While it is perhaps unwise to generalise about motivation, it is clear that the people involved in these four categories of plant breeding have very different incentives, and very different motives.

A special aspect of institutional plant breeding is the importance of the new cultivars. If a cultivar can be profitably cultivated over a wide geographical range, it becomes important, both economically, and in terms of the prestige of the institute and its scientists. It also justifies the high expense of the institute. This is where the 'big space, high profile, short life' (see 5.6) aspect of vertical resistance breeding becomes so attractive. It tempts institutional breeders to favour vertical resistance, and they are inclined to play down the 'short life', 'expense', and 'few cultivars' aspects of this kind of resistance.

Democratic plant breeders may also be influenced by this 'big space' consideration, but to a much smaller degree. Obviously, to an entrepreneurial private breeder, the 'big space' aspect has a strong appeal, but the 'short life' aspect is daunting. Most democratic breeders will be motivated far more by considerations of community, environment, pure food, and freedom from pesticides. These concerns will mean that horizontal resistance is the more attractive alternative for them, particularly as the permanence of this resistance permits cumulative crop improvement. These considerations are quite separate from the fact that vertical resistance is technically difficult to use in a breeding program, while horizontal resistance is easy to use.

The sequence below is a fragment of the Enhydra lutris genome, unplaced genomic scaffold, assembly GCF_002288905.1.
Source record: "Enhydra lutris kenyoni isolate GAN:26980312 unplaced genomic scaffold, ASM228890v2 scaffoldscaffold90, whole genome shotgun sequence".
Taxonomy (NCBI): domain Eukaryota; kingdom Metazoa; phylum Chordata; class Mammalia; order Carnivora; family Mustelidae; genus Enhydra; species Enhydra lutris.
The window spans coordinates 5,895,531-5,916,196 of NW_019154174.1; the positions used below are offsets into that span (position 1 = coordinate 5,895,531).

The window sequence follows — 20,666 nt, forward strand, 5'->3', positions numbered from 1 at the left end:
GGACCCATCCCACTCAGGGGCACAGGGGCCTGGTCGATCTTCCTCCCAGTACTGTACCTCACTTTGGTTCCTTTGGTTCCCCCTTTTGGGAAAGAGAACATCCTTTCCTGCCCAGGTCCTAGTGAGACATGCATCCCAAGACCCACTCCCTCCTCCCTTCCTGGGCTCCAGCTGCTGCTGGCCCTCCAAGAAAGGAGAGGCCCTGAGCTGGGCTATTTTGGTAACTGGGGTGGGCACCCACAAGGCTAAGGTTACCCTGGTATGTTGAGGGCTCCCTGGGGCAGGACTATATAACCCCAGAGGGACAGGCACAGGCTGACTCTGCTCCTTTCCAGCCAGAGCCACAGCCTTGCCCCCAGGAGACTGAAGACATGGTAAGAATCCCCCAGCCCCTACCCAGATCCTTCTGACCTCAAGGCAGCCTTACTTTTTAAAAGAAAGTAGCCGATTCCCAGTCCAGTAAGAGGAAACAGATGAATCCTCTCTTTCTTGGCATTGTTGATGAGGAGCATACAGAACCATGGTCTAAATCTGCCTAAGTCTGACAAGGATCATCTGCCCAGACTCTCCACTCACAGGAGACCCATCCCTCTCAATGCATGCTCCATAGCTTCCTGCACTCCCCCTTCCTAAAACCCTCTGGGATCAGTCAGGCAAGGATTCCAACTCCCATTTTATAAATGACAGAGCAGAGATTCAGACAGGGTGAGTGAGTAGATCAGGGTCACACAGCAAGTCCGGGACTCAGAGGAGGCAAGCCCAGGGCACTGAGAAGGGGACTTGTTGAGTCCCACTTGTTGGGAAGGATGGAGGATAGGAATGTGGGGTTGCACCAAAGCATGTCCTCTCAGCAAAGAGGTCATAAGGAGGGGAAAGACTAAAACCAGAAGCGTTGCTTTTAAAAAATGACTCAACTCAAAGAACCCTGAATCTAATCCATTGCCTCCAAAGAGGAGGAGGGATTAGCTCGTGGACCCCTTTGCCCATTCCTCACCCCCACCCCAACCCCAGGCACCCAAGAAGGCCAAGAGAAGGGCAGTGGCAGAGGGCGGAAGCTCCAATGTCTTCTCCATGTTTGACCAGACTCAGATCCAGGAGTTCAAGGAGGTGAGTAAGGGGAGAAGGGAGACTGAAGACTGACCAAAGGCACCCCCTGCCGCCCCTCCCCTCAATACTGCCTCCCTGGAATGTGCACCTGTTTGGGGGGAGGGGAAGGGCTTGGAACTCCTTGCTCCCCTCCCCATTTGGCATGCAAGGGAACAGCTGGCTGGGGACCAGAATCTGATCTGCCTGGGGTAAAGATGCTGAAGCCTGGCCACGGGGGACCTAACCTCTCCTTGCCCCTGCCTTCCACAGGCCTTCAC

The motives of the corporate plant breeders are obviously those of profits for their shareholders. This, after all, is what corporations are all about. However, corporate plant breeding is a classic example of the old fallacy that says, "What is good for business is good for the country". So long as chemical manufacturers monopolise plant breeding, there will be a powerful motive to replace host resistance with crop protection chemicals.

Molecular biologists probably have very different motives again. Some molecular biologists believe, not without reason, that twentieth century crop scientists have made a mess of things. They hope, somewhat optimistically, that their own discipline will put things right. Other molecular biologists are keen to advertise their new discipline, mainly to attract venture capital, new investors, or research grants. To this end, they are inclined to make claims that are perhaps exaggerated. None of the claims concerning transgenic resistance to crop parasites are realistic, unless the molecular biologists can demonstrate the durability (i.e., stability; see 10.6) of that resistance.

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